Jesus, in the gospel accounts, references land animals such as dogs, horses, oxen, camels, wolves, foxes, sheep and pigs. He mentions reptiles such as serpents and vipers as well as insects such as gnats and scorpions. Jesus' teachings also included birds such as doves, sparrows, and ravens as well as fish.
Jesus' first reference to an animal took place after Passover in 27 A.D. While talking to Nicodemus, a Jewish religious leader, he revealed that an unusual event involving Moses and a snake illustrated why he came to earth.
And even as Moses lifted up the (fiery) serpent in the wilderness (Numbers 21:8 - 9), in the same way it is ordained that the Son of man be lifted up (crucified) . . . (John 3:14 - 15, HBFV throughout).
The Kingdom and the Gospel
Animals such as sheep and goats (Matthew 25:31 - 46), as well as fish caught in a net (Matthew 13:47 - 50), were used by Jesus to teach about God's Kingdom. He also spoke about sheep to illustrate God's willingness to do whatever it takes to get people to repent.
Which man of you who has a hundred sheep, and has lost one of them, does not leave the ninety-nine in the wilderness and go after the one that is lost, searching until he finds it? And when he finds it, he lays it on his shoulders, rejoicing . . . (Luke 15:4 - 5, HBFV).
In his well-known parable of the sower, Jesus used birds to symbolize the devil's efforts to snatch away quickly any seed of the gospel that may enter a person's heart.
Listen well to this! Behold, the sower went out to sow. And it happened that as he was sowing, one seed fell by the way; and the birds of heaven came and devoured it . . .
Now the ones by the way, where the Word was sown, these are the ones who hear, but Satan comes at once and takes away the Word that was sown in their hearts. (Mark 4:3 - 4, 15, HBFV).
The difficulty of a camel going through a needle was given as an example to illustrate how hard it was for the wealthy to enter the Kingdom (Luke 18:24 - 27).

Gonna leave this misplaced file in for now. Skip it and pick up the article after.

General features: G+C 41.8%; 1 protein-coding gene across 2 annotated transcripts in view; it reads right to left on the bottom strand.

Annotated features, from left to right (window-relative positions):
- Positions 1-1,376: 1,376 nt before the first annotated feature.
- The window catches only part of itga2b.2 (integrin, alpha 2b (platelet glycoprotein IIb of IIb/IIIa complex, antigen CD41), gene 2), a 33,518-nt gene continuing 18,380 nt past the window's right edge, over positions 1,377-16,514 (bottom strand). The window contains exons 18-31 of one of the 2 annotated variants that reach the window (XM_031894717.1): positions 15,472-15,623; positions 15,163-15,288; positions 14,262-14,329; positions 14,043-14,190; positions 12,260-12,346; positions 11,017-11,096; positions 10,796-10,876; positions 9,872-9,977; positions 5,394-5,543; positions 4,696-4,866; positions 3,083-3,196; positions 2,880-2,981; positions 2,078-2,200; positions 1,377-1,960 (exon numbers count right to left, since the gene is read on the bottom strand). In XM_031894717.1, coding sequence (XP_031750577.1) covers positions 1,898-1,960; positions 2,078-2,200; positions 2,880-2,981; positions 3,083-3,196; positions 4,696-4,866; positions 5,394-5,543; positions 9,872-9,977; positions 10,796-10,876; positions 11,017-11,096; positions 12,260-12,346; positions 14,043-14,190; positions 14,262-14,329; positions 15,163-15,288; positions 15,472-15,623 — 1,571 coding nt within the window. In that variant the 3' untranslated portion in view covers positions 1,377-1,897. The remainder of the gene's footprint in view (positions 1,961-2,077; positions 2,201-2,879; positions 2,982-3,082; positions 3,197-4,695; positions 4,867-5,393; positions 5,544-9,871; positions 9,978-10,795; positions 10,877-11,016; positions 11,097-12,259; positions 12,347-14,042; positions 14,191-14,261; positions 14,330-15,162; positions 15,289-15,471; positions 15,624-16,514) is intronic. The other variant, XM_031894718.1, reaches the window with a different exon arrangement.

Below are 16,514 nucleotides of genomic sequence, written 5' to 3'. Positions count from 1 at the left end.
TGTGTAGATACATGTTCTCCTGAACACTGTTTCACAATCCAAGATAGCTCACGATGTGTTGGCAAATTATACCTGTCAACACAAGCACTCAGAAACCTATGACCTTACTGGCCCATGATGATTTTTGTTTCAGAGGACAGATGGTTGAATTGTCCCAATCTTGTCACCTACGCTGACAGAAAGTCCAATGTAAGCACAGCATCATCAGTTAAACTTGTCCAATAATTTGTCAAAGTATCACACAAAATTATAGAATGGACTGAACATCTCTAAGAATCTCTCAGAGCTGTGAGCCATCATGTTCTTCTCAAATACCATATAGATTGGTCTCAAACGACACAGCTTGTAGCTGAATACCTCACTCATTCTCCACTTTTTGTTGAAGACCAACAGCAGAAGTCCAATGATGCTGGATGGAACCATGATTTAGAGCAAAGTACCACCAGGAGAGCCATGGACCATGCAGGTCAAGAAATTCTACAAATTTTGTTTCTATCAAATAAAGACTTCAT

Warnings Through Animals
Animals were also included in Jesus' warnings to believers about what they should expect in the world and how they should behave.
But beware of false prophets who come to you in sheep’s clothing, for within they are ravening wolves (Matthew 7:15).
Do not give that which is holy to the dogs (those who are self-righteous), nor cast your pearls before the swine (those with unclean hearts), lest they trample them under their feet, and turn around and tear you in pieces (Matthew 7:6).
Behold, I am sending you forth as sheep in the midst of wolves. Therefore, be wise as serpents and harmless as doves (Matthew 10:16).
The Lord's warning to be "wise as serpents" means being cunning and prudent in one's life, especially when surrounded by those that can harm you!
Matthew 23 is unique in that the entire chapter is one long condemnation of religious leaders. The Lord used a few animals to point out the hypocrisy and evil intents of those who say they serve God.
"Blind guides, who filter out a gnat, but swallow a camel! . . ."
"You serpents, you offspring of vipers, how shall you escape the judgment of Gehenna?" (Matthew 23:24, 33).
A viper is a venomous snake with long hinged fangs that gives it the ability to inject its poison deep into its prey. Being labeled the offspring of vipers, at the time, was a particular harsh condemnation. This is because the offspring of the animal were reputed to eat their way out of their pregnant mother and thus kill her in order to be born (Bible Background Commentary)!
Appeals to Common Sense
Jesus appealed to common sense and familiarity with animals to convey the reality of God's love toward us.
Do not be anxious about your life, what you shall eat; nor about your body, what you shall put on . . . Consider the ravens; for they do not sow, nor reap . . . but God feeds them. Of how much greater value are you than the birds? (Luke 12:22, 24).
Are not two sparrows sold for a coin? And yet not one of them shall fall to the ground without your Father taking account of it . . . Therefore, do not be afraid; you are better than many sparrows (Matthew 10:29, 31).
But which of you who is a father, if a son shall ask for bread, will give him a stone? Or if he shall ask for a fish, will give him a serpent instead of a fish? Or if he shall ask for an egg, will give him a scorpion? (Luke 11:11 - 12).
One of Jesus' most well-known uses of an animal is a cock (rooster) to teach Peter a lesson about human nature, humility and his need for God.
Then Peter answered and said to Him, "Even if all shall be offended in You, I will never be offended." Jesus said to him, "Truly I say to you, during this very night, before the cock crows, you yourself shall deny Me three times" (Matthew 26:33 - 34).
There are, of course, many other examples of Jesus using animals during his ministry. For further study please see Matthew 7:9 - 10, 10:6, 12:39 - 40, 13:31 - 32, 15:25 - 27, 17:24 - 27, 23:30 - 33, Mark 16:18, Luke 9:57 - 58, 13:14 - 16, 31 - 34, 14:16 - 19 and John 10:1 - 3, 11 - 12.